We wanted to continue running with this theme of helpful urgency, leading us to our second feature: live inventory badges. When we have less than 3 of any given item, a gold badge appears atop the product image saying “Only 3 Left”. It then animates in real time as inventory of that item changes. If you are ever on Gilt right at noon, notice how our sales come alive through these badges. Unlike the cart reservation time, this feature felt like a one-two punch. Not only were we creating urgency, but we were also giving the customer something they rarely get while shopping online – a view of the store shelf.

Timer in Nav + Alerts

Our third feature was our biggest challenge with regard to striking the right balance between urgency and panic. We added a persistent cart timer in the navigation, showing how much of your aforementioned five-minute reservation had transpired. The timer’s partner in crime is an alert, in the form of a banner, that appears on the bottom of the page when only a minute is left on your item’s reservation, urging you to checkout before it’s gone.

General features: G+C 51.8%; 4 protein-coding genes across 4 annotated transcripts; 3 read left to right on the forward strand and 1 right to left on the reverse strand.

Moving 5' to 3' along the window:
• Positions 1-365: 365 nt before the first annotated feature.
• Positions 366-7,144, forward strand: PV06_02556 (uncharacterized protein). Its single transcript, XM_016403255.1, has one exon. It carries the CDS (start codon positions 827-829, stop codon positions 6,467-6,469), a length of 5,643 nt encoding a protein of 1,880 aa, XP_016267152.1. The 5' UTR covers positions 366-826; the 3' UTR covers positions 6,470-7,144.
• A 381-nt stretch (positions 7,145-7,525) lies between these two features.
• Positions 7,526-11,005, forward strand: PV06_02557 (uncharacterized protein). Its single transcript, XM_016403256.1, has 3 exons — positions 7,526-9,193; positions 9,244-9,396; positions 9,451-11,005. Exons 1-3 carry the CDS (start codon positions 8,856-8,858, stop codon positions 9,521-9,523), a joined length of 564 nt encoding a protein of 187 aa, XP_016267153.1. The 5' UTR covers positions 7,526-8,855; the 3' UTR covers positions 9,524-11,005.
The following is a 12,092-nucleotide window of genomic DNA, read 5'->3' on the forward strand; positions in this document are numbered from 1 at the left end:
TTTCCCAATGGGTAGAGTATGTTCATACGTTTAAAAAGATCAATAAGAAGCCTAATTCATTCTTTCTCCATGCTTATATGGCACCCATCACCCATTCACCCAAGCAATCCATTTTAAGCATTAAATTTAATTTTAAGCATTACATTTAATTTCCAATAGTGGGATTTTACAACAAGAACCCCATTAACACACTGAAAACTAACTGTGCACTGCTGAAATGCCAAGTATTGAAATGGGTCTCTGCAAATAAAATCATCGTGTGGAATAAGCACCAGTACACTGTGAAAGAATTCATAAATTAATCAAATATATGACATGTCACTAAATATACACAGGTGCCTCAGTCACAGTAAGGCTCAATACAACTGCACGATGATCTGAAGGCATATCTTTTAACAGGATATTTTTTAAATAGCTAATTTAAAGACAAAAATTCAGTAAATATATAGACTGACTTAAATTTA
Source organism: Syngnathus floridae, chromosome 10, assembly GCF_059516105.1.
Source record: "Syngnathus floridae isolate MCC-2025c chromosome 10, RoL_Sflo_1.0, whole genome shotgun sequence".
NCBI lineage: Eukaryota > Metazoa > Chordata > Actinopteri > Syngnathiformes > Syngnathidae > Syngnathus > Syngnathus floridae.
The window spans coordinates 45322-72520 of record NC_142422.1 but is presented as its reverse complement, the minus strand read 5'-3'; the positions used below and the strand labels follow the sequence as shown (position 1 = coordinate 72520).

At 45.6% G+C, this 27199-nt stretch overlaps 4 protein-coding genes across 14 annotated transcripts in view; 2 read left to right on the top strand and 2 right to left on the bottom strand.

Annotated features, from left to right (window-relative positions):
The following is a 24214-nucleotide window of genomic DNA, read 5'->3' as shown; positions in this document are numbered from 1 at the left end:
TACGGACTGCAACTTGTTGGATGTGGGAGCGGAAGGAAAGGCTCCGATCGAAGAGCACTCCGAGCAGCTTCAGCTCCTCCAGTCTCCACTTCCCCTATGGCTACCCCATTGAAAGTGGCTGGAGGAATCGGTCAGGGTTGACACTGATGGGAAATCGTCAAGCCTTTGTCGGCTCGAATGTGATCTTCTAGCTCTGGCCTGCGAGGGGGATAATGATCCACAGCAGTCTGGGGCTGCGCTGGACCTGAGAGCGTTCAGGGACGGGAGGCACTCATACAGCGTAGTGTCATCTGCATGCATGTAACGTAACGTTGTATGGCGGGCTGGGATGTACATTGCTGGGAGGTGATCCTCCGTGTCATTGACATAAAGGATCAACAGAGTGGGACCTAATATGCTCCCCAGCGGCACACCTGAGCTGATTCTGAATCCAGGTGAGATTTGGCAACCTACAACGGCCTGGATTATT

In order to find ourselves on the right side of the line, we implemented stringent rules around when this banner could appear, limiting it only to products that are low inventory (less than 3 in your size), and once per session.

Live Views

We faced an altogether different challenge when it came to our final feature, live product views. Here, the feature itself wasn’t strong enough, the views had to carry their weight. We again were forced to think through very specific thresholds depending on inventory levels and view count in order to determine under what circumstances we show, and under which we hide the feature.

Each of these features were tested individually, and each yielded positive results. After each was released we saw a combined 4% increase in our Key Performance Indicators on revenue within the first hour of a sale. The line was traversed successfully without panic but with the intended effect. And to our customers we say; Because you’re mine, I walk the line.